Study reveals key molecule involved in myelin repair

New research indicates that new brain cells are continuously formed in response to physical exercise, injury, and mental stimulation.

Study reveals key module involved in myelin repair
In young adult mice (left), TET1 is active in oligodendroglial cells especially after injury and this leads to new myelin formation and healthy brain function. In old mice (right), the age-related decline of TET1 levels impairs the ability of oligodendroglial cells to form functional new myelin. The authors are currently investigating whether increasing TET1 levels in older mice could rejuvenate the oligodendroglial cells and restore their regenerative functions. Image Credit: Advanced Science Research Center.

Glial cells, particularly the ones known as oligodendrocyte progenitors, are extremely responsive to external signals and injuries. These cells can identify changes in the nervous system and subsequently form new myelin. The newly formed myelin envelopes the nerves and offers metabolic support and precise transmission of electrical signals.

But as people grow older, less myelin is formed in reaction to external signals and this continuous decline has been associated with age-related motor and cognitive deficits identified in older individuals in the general population.

People with neurodegenerative diseases, such as Alzheimer’s disease or multiple sclerosis develop impaired myelin formation. This impairment has been identified as one of the leading causes of progressive clinical deterioration in these patients.

A research work performed by the Neuroscience Initiative team at the Advanced Science Research Centre at The Graduate Center, CUNY (CUNY ASRC) has detected a molecule known as ten-eleven-translocation 1 (TET1), as a crucial component in myelin repair. The study shows that TET1 alters the DNA in specific glial cells in adult brains. This can induce the formation of new myelin in response to injuries. The study has been published in the Nature Communication journal.

We designed experiments to identify molecules that could affect brain rejuvenation. We found that TET1 levels progressively decline in older mice, and with that, DNA can no longer be properly modified to guarantee the formation of functional myelin.”

Sarah Moyon, PhD, Study Lead Author and Research Assistant, CUNY ASRC Neuroscience Initiative

The authors combined whole-genome sequencing bioinformatics and demonstrated that DNA modification caused by TET1 in young adult mice was crucial to promote healthy communication among cells in the central nervous system and ensure proper function.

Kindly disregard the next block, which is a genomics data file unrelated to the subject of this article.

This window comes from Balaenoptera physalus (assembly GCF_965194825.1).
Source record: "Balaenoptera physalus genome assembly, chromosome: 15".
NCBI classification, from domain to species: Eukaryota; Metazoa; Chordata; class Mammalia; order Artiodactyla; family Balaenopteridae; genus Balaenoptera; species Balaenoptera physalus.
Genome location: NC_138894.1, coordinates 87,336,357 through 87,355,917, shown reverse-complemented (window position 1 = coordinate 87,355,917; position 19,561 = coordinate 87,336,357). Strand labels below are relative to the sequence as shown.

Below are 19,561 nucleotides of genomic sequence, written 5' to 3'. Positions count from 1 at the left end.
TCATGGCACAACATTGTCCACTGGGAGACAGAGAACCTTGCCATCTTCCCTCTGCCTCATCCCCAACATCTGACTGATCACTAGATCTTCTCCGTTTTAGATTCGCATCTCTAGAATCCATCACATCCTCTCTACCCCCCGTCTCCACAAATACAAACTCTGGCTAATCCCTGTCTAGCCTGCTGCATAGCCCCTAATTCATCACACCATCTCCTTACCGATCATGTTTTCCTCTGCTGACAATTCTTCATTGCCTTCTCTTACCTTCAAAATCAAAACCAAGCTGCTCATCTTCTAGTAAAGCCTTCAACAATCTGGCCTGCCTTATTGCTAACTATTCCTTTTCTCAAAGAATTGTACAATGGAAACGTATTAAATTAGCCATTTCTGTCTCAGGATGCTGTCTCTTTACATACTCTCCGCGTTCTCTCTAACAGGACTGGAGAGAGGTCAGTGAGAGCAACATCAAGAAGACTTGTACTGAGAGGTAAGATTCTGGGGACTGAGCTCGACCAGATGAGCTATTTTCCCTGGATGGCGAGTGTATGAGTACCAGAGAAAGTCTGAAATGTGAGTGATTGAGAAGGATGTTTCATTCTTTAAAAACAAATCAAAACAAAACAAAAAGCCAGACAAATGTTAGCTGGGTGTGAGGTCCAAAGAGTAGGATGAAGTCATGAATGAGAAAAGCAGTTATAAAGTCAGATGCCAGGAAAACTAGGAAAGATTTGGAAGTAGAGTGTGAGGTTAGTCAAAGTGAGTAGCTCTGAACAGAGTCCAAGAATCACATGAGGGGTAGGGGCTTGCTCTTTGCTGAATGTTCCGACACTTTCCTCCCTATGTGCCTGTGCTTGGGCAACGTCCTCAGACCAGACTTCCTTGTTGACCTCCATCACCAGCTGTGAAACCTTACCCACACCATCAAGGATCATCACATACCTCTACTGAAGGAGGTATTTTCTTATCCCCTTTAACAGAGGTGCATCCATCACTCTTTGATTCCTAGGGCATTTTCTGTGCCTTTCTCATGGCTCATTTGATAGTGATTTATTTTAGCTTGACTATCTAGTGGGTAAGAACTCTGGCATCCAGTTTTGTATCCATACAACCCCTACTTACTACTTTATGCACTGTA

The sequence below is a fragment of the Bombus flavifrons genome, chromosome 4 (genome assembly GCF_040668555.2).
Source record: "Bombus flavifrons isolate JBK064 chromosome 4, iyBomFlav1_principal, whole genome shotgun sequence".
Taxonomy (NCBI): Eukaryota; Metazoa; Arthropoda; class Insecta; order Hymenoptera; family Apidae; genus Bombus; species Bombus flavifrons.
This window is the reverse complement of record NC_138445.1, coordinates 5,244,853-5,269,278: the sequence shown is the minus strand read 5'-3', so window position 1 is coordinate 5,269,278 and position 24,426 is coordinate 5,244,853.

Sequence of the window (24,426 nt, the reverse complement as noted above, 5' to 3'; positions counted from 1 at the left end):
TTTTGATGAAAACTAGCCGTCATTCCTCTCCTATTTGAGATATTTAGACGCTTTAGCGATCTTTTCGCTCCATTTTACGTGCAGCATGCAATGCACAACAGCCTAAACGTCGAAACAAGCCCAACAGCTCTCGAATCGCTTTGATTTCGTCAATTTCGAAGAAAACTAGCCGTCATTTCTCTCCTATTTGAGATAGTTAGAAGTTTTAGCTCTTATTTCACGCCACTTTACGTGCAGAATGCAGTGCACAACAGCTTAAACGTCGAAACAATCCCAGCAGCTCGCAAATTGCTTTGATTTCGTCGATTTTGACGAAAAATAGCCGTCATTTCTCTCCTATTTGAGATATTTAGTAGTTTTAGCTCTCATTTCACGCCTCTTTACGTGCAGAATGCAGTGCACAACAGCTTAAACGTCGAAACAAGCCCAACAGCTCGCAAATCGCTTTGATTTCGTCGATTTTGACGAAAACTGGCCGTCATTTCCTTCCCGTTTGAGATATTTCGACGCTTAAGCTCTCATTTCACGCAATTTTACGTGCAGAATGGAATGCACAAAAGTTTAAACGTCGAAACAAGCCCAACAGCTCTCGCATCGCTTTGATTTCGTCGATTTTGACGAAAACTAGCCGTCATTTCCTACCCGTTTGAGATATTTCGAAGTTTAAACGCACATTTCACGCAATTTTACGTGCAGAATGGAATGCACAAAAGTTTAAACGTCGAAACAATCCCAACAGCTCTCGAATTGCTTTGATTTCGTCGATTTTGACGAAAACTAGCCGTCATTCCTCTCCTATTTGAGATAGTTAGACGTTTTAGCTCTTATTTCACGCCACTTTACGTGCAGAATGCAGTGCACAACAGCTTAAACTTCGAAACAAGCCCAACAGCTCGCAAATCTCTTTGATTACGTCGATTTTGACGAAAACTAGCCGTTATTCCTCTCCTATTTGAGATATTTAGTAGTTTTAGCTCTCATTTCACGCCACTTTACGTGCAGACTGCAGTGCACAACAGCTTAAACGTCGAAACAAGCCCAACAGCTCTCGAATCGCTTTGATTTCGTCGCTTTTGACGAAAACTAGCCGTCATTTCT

The researchers also demonstrated that young adult mice with a genetically modified TET1 in the myelin-forming glial cells were incapable of producing functional myelin and thus their behavior was similar to older mice.

This newly identified age-related decline in TET1 may account for the inability of older individuals to form new myelin. I believe that studying the effect of aging in glial cells in normal conditions and in individuals with neurodegenerative diseases will ultimately help us design better therapeutic strategies to slow the progression of devastating diseases like multiple sclerosis and Alzheimer’s.”

Patrizia Casaccia, Study Primary Investigator and Founding Director, CUNY ASRC Neuroscience Initiative

Casaccia is also a professor of Biology and Biochemistry at The Graduate Center, CUNY.

The findings could also hold major implications for molecular rejuvenation of aging brains in healthy people, added the researchers. Upcoming studies focused on boosting the levels of TET1 in older mice to ongoing to define if the molecule could save the formation of new myelin and favor proper neuro-glial communication. The long-term goal of the research team is to encourage the recovery of motor and cognitive functions in older individuals as well as in patients with neurodegenerative disorders.

Journal reference:

Moyon, S., et al. (2021) TET1-mediated DNA hydroxymethylation regulates adult remyelination in mice. Nature Communications.


The opinions expressed here are the views of the writer and do not necessarily reflect the views and opinions of AZoLifeSciences.
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